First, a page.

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Letters to the Editor

Letter: Disallowed documents prove my innocence

To the Editor:

Dear people of Sycamore and DeKalb County.

Many of you that were at my trial on Sept. 14 cheered as if your team had just scored the winning point at the last second of the game while I sat in shock and disbelief at the verdict of guilty.

Some of you were at the pretrial hearing and heard Judge Hallock deny the admission of FBI documents in the trial. He stated that police reports were not admissible, especially these reports because all parties were dead and could not be cross-examined.

Back in 1957, these reports were accepted as proof that I could not possibly have been involved in the kidnapping of Maria Ridulph.

One report established the time that the child witness asked the kidnapper, “Johnny, what time is it?” He said 7 (p.m.). She then went to get her gloves, never to see Maria again.

Another report established that I made a collect phone call from Rockford at 6:57 p.m. to my stepfather, Ralph Tessier. The operator confirmed the call and that the man I called Dad answered and accepted the charge.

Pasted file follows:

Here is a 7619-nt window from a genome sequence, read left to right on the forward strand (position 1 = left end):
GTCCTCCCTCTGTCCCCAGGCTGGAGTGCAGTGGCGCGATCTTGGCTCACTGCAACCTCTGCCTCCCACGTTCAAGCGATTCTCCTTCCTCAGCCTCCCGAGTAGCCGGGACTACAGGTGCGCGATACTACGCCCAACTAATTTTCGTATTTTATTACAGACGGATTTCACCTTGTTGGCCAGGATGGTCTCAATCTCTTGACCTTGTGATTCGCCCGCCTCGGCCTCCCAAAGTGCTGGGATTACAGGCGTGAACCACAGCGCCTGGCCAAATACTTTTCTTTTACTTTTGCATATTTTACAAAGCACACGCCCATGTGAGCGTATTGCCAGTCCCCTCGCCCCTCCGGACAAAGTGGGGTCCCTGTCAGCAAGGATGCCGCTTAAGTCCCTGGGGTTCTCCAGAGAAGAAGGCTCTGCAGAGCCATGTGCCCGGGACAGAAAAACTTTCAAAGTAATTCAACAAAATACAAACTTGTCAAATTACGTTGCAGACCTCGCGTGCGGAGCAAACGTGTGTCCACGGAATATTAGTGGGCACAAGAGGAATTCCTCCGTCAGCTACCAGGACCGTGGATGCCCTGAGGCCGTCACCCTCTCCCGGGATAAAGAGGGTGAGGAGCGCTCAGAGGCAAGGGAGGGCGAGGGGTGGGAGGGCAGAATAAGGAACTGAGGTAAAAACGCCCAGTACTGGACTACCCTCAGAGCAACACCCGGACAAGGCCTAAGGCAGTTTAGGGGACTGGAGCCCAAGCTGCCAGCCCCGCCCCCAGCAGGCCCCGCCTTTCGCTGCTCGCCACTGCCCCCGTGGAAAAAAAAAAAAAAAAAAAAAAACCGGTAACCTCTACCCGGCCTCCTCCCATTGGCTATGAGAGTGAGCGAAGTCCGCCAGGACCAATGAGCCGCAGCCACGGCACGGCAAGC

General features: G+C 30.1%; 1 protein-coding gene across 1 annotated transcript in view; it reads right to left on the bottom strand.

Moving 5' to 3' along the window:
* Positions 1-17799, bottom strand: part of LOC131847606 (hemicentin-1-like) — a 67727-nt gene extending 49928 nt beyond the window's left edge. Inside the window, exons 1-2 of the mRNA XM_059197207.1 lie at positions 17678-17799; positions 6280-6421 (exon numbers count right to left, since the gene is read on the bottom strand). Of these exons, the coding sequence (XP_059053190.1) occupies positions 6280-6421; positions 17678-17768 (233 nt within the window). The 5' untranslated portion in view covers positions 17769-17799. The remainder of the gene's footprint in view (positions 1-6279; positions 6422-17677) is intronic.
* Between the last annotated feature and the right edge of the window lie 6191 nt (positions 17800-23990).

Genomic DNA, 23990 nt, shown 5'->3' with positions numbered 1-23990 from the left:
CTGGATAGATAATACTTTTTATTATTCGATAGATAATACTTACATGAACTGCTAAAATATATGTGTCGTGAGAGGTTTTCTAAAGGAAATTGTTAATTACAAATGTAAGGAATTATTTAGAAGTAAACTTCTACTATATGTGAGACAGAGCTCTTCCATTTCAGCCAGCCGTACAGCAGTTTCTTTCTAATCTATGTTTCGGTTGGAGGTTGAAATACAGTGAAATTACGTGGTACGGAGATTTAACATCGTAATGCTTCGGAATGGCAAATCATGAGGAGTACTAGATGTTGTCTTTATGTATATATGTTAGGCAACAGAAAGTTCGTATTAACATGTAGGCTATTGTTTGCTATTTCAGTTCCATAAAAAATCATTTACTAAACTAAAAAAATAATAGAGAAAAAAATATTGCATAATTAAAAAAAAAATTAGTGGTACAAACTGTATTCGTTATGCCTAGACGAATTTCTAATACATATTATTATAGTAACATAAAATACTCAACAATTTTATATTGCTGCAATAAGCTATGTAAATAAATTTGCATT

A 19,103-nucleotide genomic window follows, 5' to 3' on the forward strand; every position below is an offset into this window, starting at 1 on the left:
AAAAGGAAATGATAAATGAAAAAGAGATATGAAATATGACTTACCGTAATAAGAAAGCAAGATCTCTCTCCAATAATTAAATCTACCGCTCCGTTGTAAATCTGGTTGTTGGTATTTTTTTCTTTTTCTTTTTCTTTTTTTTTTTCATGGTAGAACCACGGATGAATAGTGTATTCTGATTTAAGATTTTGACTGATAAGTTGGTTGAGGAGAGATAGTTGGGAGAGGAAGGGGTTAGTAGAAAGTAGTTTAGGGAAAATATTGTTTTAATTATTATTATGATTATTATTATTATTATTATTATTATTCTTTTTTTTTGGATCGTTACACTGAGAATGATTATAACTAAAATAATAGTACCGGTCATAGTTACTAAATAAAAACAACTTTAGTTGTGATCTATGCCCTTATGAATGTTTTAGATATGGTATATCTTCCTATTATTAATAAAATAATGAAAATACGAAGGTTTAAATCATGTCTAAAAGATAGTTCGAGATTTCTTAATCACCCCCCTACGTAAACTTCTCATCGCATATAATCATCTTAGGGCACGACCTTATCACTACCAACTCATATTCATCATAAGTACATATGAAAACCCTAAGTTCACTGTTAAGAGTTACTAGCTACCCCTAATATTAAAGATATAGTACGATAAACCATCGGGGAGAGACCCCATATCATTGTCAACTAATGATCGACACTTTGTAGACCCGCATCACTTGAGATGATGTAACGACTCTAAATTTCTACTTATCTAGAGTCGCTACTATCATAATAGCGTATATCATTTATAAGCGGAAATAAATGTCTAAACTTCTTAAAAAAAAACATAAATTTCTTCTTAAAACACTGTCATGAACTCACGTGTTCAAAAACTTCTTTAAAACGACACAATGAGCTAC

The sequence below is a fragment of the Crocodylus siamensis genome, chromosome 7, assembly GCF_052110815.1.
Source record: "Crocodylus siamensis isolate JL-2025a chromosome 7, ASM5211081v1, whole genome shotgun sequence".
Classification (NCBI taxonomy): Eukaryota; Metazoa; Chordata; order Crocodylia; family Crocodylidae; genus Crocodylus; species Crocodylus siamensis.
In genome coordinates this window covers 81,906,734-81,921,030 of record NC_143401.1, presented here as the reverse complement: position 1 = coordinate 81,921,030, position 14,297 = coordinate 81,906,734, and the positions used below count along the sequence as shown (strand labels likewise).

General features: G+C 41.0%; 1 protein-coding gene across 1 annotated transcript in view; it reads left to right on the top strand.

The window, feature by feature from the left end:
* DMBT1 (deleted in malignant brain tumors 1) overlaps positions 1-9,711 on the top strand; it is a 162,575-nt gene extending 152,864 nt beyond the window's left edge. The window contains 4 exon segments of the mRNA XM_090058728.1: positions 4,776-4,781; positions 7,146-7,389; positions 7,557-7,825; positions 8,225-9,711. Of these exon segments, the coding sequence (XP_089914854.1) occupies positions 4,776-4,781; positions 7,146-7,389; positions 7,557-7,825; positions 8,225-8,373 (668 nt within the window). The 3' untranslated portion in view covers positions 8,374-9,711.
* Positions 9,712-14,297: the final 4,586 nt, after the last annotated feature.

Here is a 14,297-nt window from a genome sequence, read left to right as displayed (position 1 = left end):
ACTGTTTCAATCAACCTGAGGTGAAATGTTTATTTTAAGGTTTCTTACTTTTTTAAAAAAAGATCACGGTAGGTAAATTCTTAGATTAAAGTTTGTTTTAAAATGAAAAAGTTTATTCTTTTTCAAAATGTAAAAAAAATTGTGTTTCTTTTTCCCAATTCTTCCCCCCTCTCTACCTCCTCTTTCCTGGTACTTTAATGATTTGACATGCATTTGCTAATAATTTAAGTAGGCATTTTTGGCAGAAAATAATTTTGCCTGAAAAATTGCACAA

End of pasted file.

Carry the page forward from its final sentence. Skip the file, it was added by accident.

The next report confirmed I spoke to an Air Force colonel who was kind enough to escort me to two Air Force recruiters, to whom I turned in my induction papers that I had received that day from the induction center in Chicago.

My attorneys received these FBI reports from State’s Attorney Clay Campbell. These reports were copied and given to Judge Hallock as attachments to a motion.

We then proceeded to trial and acted as if they did not exist.

If all parties had read the documents, it should have caused a reasonable person to conclude that I could not have been “Johnny” because at the exact time of the kidnapping, I was in Rockford, 40 miles away.

People of Sycamore: These documents are in the courthouse at 133 State St. They are public records. Go there, demand to see them and set me free.

All I want is a new trial that will allow the truth to be told.

Jack Daniel McCullough

DeKalb County Jail, Sycamore

Ridulph: Gratitude for community support through trialMcCullough letter: ‘Set me free’
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